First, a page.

The dome is back at Luling Elementary

Representatives of Arc of St. Charles meet with Garden Diva Cindy Ledet about helping to maintain the dome.

Community joins in bringing back butterflies

Today’s Butterfly Dome at Luling Elementary School doesn’t give up its story easily with its newly planted flowers and fluttering new friends, but in November it was slated for demolition.

The once “living place” where students could see butterflies born and flying about in the dome had fallen into disrepair.

Speech pathologist Dottie Watson approached Sam Buhler, who became the school’s principal last year, about it only to learn the dome was doomed to removal in just two days. Watson’s appeal for a reprieve got a yes, but she had to agree to take on the task and get it moving with two weeks.

And so the dome became the butterfly house that love is rebuilding.

“With the help of a bunch of teachers and community people, and Hope Seller at Martin’s Nursery, and the St. Charles Parish Women’s Club, we all jumped in and helped save it,” Watson said.  “People came on a Saturday and we cleaned up the dome, and removed the weeds. We put gravel and planted new plants.”

The once downgraded state of the dome, which is an estimated 30 feet in diameter, is giving way to an emerging greenery and veritable buffet that includes plants like dill weed, milkweed and parsley that are particularly tasty morsels for the caterpillars curling along the plant stems in anticipation of spreading their wings.

“They’re eating herbs,” Watson said. “When the swallowtails colors look dim, they’re making way for the next generation.”

It’s only the first phase of work, but the Women’s Club have the Garden Divas, who stepped in with the plants and work aimed at saving the dome. They’re regulars now and the group that donated money for the fountain that now trickles water to the butterflies.

A view through the top of the butterfly dome.

The Labor of Love volunteers with St. Charles Borromeo Catholic Church built a netted entranceway to the dome in spring, which keeps the butterflies inside the structure.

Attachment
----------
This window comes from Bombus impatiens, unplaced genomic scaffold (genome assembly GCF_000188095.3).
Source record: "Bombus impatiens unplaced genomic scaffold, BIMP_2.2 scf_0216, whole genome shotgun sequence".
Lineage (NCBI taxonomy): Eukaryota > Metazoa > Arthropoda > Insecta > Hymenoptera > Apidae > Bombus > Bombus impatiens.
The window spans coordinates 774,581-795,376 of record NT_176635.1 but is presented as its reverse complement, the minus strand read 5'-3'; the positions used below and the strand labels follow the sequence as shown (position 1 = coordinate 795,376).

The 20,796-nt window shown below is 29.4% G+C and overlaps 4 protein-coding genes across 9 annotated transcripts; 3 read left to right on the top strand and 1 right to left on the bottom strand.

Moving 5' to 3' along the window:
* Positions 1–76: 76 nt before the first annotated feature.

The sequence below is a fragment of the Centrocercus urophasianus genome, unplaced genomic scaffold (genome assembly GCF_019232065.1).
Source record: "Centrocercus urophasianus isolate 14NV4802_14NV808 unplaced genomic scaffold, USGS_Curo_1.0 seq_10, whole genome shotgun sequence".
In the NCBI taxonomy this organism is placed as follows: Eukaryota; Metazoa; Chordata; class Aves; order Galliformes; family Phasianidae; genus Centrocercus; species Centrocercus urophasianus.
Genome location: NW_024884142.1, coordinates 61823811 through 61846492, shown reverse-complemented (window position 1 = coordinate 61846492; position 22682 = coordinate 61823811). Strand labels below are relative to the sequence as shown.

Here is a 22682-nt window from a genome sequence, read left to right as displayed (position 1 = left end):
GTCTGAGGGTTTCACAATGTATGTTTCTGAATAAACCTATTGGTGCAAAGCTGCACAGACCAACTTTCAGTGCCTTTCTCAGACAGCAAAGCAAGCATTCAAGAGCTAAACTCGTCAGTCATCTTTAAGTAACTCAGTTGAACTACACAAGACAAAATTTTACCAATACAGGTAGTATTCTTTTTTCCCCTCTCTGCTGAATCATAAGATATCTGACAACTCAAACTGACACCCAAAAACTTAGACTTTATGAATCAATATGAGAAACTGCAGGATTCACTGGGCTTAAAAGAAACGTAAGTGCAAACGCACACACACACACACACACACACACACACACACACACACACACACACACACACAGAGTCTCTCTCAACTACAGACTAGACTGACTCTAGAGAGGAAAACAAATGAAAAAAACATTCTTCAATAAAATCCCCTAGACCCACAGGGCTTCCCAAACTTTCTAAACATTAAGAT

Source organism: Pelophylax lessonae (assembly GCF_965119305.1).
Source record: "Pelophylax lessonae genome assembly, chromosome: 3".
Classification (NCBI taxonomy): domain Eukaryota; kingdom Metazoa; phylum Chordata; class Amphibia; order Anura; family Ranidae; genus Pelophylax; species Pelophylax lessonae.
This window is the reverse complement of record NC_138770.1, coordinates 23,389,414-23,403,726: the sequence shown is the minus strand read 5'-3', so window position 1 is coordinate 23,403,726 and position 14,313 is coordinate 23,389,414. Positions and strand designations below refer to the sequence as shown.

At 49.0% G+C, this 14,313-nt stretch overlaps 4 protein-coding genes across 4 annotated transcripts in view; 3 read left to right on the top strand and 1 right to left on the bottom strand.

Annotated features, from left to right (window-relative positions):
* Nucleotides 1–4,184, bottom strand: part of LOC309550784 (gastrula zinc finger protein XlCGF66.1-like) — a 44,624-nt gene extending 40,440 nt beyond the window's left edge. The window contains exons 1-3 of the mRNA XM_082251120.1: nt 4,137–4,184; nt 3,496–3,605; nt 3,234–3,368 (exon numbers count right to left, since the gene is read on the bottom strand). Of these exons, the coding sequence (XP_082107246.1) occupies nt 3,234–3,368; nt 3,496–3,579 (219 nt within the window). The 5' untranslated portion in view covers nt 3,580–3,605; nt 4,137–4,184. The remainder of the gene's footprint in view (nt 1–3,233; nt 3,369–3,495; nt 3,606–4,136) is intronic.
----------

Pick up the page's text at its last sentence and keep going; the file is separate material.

Watson described Buhler as “amazing.”

“If it’s reasonable and it helps the kids, he says ‘yes’ – and that was the dome,” Watson said. “He showed up to help clean.”

Cindy Ledet, co-chair of the Garden Diva, just met with the ARC of St. Charles, which is volunteering clients to help maintain the dome. ARC Executive Director Victoria Bryant told Ledet they want to help, too, and are partnering with the divas.

Ledet also named Martin’s Nursery and Michelle Collier of Nature’s Magic Butterfly Dome as aiding the dome. Garden Giggles were created by fellow Divas Karen Sauzer and Debbie Caire. Some caterpillars were donated by Collier along with Sue Madere and others purchased with donations, also from the Garden Divas. Even Sheriff Greg Champagne donated the SCWC Garden Diva sign for the dome.

The dome is alive again, but Watson said the butterflies only last 10 days so she goes there often to remove the ones that have died.

“Everyday I look for the dead ones and remove them because the children cry,” she said.

Despite death, the dome fulfills the ebb and flow of life.

Watson marveled over the people who donated caterpillars and even more than the dome could support at the time.

They had Butterfly Dome Day in May, which drew more than 200 people. They were able to view nearly 40 butterflies at the time, and the caterpillars out there now are heartily munching on the herbs and milkweed as the next generation readying for arrival.

“The smiles on these faces is enchanting,” Watson said of children watching caterpillars turn into a chrysalis then become a butterfly. When born, they are docile and can be held in the hand.

“Children got to hold a live butterfly – carefully,” she said. “They couldn’t believe they could hold it in their fingers.”

This “living place” provides a place where they can interact and learn about science, Watson said. It’s also a calming place where children can cool off if they’re angry or serves as a reward to them.

The public also can visit the dome until 6 p.m. on weekdays.

This natural classroom extends even further already.

Watson said they make small terrariums with plants and butterflies taken into the classrooms.

“I was quite impressed with my older children who became naturalists,” she said.

The dome has literally taken root.

Student Jade Harri

A butterfly at the Butterfly Dome.

s said the butterflies help the earth in many ways by pollinating. Fellow student Kazyne Harris she said she learned “butterflies are attracted to purpose and yellow.” And student Shyanne Zeringue added, “I like butterflies because they remind my mom of her grandma. If the butterflies have two dots on them, they are males. The females have no dots.”

The natural appeal of this project is expanding.

Michelle Collier, who wrote a book on gardens, is adding a vegetable garden with a planter for every grade that will be placed next to the dome. Students will get to plant their own vegetables, as well as raise, pick and eat them.

“It’s a natural space that everyone in the community can enjoy,” Watson said. “This is the only dome in St. Charles Parish and it’s become an exciting place for the teachers and the kids.”


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